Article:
Spinning has grown so fast recently that it seems to have left the ever-popular dropshot fishing in its dust. By Raymond de Bruyn
These days there is a huge variety of hard plastics and metal spoons available. This offers the light tackle enthusiast ammunition that can catch just about any species of fish from a shore-based location along the entire South African coastline.
Before I get too much into the various spoons and lures, let’s cover the tackle used for spinning. The beauty of spinning is that the tackle becomes a lot lighter than usually used for shore angling, making the fight a lot more challenging and way more fun. Because of the huge variety of spoons and lures and their weights, it is important to decide what you want to achieve and which species you would predominantly like to target.
Because of the new technology surrounding the good old ‘coffee grinder’ or spinning reel, spooning has evolved into a much more widely practiced art of angling. This art is not new. Rather, the combinations of rod, reel and braid are brand new, allowing us to get great results from the lightest of outfits; once again, the important part of angling is moved to the forefront, namely fun.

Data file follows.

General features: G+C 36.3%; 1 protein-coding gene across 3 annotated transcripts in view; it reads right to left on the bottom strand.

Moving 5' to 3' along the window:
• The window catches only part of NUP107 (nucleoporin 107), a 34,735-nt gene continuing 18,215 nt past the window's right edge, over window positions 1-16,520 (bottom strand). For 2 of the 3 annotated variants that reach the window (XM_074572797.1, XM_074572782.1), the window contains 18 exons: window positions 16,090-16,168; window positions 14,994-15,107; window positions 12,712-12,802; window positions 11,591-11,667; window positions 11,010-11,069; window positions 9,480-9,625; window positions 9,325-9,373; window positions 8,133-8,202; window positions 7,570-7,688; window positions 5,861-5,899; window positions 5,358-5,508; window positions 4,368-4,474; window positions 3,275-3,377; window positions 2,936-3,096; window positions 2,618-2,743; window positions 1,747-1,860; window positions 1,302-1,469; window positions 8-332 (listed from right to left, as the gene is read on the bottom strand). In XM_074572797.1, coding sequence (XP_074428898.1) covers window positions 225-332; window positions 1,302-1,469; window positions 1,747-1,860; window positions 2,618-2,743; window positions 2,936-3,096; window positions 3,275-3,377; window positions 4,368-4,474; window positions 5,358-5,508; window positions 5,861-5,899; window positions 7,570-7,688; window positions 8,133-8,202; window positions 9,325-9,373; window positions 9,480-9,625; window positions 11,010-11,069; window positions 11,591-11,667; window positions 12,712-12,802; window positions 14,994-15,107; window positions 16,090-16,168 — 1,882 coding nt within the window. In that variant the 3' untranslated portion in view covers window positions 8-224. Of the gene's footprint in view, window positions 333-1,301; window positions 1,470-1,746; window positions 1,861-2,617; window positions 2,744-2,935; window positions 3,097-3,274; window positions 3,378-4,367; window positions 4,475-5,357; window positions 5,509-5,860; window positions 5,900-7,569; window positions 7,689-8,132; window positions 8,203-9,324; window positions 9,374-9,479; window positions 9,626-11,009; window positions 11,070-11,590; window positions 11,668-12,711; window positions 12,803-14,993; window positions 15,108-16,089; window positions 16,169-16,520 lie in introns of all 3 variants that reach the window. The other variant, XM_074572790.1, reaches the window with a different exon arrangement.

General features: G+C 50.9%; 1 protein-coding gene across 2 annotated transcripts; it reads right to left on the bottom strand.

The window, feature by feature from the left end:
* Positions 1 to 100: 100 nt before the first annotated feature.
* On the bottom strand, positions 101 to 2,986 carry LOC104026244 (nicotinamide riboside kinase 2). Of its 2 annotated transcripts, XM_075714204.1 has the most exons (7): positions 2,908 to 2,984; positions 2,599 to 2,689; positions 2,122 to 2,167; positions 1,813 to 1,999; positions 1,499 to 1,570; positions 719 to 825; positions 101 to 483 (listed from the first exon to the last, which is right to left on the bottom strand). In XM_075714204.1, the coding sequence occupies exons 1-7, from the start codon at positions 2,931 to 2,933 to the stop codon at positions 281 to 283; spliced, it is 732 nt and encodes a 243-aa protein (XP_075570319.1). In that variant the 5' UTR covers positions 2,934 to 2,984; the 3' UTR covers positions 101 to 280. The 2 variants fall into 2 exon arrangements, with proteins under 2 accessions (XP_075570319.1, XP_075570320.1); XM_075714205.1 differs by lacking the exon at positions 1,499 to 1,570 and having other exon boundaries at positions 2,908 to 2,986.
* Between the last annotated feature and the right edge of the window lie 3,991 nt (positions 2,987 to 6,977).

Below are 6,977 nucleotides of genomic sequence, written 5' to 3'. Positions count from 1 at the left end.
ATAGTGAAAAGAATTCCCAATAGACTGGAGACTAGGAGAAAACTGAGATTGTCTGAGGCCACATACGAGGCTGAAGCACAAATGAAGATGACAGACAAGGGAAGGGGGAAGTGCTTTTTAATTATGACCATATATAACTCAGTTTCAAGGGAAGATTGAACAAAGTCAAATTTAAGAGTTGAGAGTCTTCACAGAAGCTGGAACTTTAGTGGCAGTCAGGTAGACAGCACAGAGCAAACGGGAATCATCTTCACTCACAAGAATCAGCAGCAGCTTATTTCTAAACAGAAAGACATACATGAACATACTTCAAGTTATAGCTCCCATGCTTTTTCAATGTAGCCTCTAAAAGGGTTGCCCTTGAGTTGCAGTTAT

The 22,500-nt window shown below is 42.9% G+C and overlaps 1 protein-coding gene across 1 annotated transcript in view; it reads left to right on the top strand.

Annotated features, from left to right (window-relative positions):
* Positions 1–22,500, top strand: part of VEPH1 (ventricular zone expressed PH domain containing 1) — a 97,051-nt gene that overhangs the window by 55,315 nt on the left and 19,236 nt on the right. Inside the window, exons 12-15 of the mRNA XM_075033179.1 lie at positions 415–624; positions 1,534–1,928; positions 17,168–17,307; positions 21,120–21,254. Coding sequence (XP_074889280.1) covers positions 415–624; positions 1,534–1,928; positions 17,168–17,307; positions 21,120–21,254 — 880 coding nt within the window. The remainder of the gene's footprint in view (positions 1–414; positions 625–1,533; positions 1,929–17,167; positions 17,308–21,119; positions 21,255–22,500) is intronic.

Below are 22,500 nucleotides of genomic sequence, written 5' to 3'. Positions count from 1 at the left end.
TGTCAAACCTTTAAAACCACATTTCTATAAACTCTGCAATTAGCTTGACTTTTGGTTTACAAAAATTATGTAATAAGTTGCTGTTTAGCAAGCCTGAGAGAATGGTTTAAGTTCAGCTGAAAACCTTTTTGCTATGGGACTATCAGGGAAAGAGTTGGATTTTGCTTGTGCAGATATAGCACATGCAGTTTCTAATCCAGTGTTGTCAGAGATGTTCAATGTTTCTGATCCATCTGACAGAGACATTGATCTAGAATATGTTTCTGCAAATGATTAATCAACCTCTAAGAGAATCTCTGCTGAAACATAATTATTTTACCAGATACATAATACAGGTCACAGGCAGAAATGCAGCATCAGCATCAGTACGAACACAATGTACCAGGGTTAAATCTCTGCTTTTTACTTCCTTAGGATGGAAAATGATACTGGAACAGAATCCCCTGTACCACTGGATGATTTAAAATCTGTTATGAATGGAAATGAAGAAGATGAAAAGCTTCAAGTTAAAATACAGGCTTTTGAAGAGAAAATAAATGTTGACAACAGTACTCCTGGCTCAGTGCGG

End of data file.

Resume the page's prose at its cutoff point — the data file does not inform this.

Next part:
There are two main outfits which I use, my most used being the Exceler Saltwater 10’ 5” rod matched with a Ballistic 4000 reel loaded with 15lb Gator braid. This outfit is lightweight and easy to handle for all-day fishing. The other is the Daiwa Exceler Elite 11-footer matched with the Daiwa Opus Plus 4500E reel. This reel is seriously nice to use and, at its price, unbelievable value for money. On this reel, I use a slightly heavier 30lb Gator braid as I do use this rod when targeting bigger fish like kingies and for casting slightly bigger lures like chisel-nosed poppers or stickbaits.
The lighter outfit can cast spoons and lures up to around 2½oz, while the heavier outfit is designed to cast up to 4oz. This gives me a pretty great variety of lures that can be used in order to convince a fish to eat one of my offerings. When venturing out for an early morning throw, one will invariably take both outfits along and, according to sea conditions, decide there and then which one to use. If the sea is a little up, then casting distance becomes an issue; one would therefore use the heavier outfit with a heavier lure in order to get into the more productive water. If the sea is flat, then the lighter outfit is the immediate first choice. Also, if there are smaller species about like shad, then the lighter outfit provides a lot more fun and, along with that, better results. Well, that’s my recipe for the tackle; now for the juicy bit (which generally has everyone stumped).